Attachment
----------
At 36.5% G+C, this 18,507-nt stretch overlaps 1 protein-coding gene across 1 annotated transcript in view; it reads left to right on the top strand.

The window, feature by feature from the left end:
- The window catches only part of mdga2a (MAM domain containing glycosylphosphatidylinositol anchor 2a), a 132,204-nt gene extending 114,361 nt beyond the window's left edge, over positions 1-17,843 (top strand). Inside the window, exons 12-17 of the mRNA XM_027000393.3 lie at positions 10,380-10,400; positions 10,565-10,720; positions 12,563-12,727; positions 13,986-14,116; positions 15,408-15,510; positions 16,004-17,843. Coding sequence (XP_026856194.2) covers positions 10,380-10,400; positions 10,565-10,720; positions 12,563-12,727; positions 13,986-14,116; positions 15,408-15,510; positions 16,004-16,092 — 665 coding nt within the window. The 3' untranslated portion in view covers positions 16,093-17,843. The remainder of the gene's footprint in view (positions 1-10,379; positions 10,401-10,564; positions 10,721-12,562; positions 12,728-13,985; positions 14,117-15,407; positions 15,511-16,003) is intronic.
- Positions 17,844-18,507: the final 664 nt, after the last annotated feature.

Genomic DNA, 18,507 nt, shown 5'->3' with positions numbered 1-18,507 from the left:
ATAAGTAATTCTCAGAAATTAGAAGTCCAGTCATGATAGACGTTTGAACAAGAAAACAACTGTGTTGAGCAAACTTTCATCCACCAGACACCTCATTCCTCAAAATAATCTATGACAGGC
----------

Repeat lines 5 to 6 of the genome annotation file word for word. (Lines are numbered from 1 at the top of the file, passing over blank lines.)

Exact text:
Genomic DNA, 18,507 nt, shown 5'->3' with positions numbered 1-18,507 from the left:
ATAAGTAATTCTCAGAAATTAGAAGTCCAGTCATGATAGACGTTTGAACAAGAAAACAACTGTGTTGAGCAAACTTTCATCCACCAGACACCTCATTCCTCAAAATAATCTATGACAGGC